Beware of confirmation or upgrade request for chip card replacements: Internet Scambusters #673
If you have a small silver or gold "stamp" on your debit or credit card, it could be one of the new chip cards.
They're supposed to make card transactions more secure against fraud but, in the meantime, crooks are using the introduction of the new cards as a platform for malware and identity theft scams.
We'll give you the details in this week's issue, along with a warning for T-Mobile users whose personal information might have been compromised in a security breach at one of the credit reporting agencies.
Now, here we go...
Scammers Exploit Launch of New Chip Cards
Chip cards -- new-fangled credit and debit cards embedded with a microchip -- have been dropping into mailboxes across the U.S. for several months.
The cards are supposed to make transactions more secure and reduce the risk of credit and debit card fraud -- something we obviously applaud.
Many people have already received their replacements, but the rollout is expected to continue right through 2016 before everyone has them.
That and other delays in distributing the new cards (sometimes called EMV cards after the names of the companies that created them) are being exploited by scammers.
It's easy to spot the chip on your card. It's a little gold or silver rectangle that looks like a very simple circuit board -- with a few, connected little black lines.
Over time, they will replace the use of those black magnetic strips on the back of your card.
Instead of swiping, chip card users place them into a slot on the payment card reader, which then interprets the encrypted information it finds on the chip.
We won't go into why that makes the cards safer but, when the system works properly, trust us, it does.
The problems are that some card issuers have not yet sent them out to their customers, while other issuers haven't fully explained in understandable language why their cards have been changed.
Either way, this gives scammers a golden opportunity to phone or email people explaining that their cards need to be updated or replaced, and then ask them to confirm card and account details.
The fact is that card issuers are not, repeat not, contacting users by phone or email to confirm card details, so any information you give out goes into the hands of the scammers and is used for identity theft.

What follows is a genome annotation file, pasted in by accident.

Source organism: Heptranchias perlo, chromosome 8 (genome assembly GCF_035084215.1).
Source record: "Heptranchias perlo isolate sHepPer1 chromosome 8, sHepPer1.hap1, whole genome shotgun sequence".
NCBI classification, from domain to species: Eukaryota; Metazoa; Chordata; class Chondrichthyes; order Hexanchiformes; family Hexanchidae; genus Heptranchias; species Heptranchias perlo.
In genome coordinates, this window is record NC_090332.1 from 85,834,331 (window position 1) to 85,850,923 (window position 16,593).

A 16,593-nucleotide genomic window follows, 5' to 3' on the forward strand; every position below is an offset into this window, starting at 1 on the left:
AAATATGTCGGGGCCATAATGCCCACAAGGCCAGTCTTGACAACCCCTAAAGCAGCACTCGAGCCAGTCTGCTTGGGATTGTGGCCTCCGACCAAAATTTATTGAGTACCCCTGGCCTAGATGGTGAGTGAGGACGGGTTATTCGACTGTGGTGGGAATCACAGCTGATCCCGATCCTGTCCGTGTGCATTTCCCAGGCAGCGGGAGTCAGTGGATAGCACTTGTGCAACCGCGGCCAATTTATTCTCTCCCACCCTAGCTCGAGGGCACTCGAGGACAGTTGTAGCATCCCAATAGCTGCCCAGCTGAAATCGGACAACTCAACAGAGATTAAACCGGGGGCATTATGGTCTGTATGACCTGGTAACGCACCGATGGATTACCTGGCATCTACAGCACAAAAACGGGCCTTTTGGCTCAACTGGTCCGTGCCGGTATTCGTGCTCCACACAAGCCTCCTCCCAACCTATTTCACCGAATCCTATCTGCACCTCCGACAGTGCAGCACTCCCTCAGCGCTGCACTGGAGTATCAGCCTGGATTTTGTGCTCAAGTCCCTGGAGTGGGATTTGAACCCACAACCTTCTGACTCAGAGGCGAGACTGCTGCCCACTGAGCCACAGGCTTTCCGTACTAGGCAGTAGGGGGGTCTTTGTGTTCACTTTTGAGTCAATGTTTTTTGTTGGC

Emails may contain copied card logos to make them look real. And there are reports that some email messages contain links that lead to phishing pages or malware downloads.
The same processes are being used by crooks every time there's news of a security breach, in which retailers' computer systems have been hacked.
Again, the scammers pretend to be from the credit card company or even the retailer, asking for confirmation of card numbers.
How to Play It Safe
To play it safe with all these tricks, here's what you need to know:
- There's never any reason to give out your card information over the phone or online to anyone unless it's for a transaction you initiated.
- When you get your chip card, as with any other new credit or debit card, it will be accompanied by instructions on how to activate it. This is the only confirmation action you need to take -- and usually you will not be asked to re-key your card number.
- In every other respect, using a chip card is no different from the way you used your previous card. You still have to use your card and security number when buying online or over the phone -- what the card issuers call a "card not present" transaction.
- Your fraud protection rights -- where most card issuers only hold you responsible for $50 or less of any fraudulent transactions -- are not affected by the change.
- Even if you have a chip on your card, the retailer may not be ready to use them and you'll still be expected to swipe your card. The old magnetic stripe is still there.
- Chip cards can still be counterfeited using stolen data and, because the magnetic strip is still there, information can be stolen from these too if they're swiped through a compromised card reader.
The FBI advises: "Consumers should closely safeguard the security of their EMV cards. This includes being vigilant in handling, signing, and activating a card as soon as it arrives in the mail; reviewing credit card statements for irregularities; and promptly reporting lost or stolen credit cards to the issuing bank."
Small Business Alert
Meantime, if you're a small business or store owner, you should know that the FBI has also issued a warning about the use of signature pads rather than PIN numbers, when customers use the new cards.
In most countries, especially in Western Europe, chip cards have been in use for many years and the use of PINs is prevalent; the cards are actually known as "chip and PIN" cards.
Card numbers by themselves become worthless to crooks unless they also know the PIN, whereas signatures are easy to forge.
The FBI says: "Merchants are encouraged to require consumers to enter their PIN for each transaction in order to verify their identity. If a consumer uses a signature, merchants should also ask to see a government-issued photo identification card to verify the cardholder's identity."
Be sure to read the full FBI chip card warning.
Alert of the Week
Credit-reporting agency Experian has confirmed that information it stored about new T-Mobile cellular customers may have been compromised in a hack attack.
The leak relates to customers who signed up for a T-Mobile account between September 2013 and September 2015 and Experian is offering free ID theft monitoring services to those affected.
Are you a victim? Experian says it will be contacting those affected but, just in case, here's the link to the complimentary monitoring service.
That's all for today -- we'll see you next week.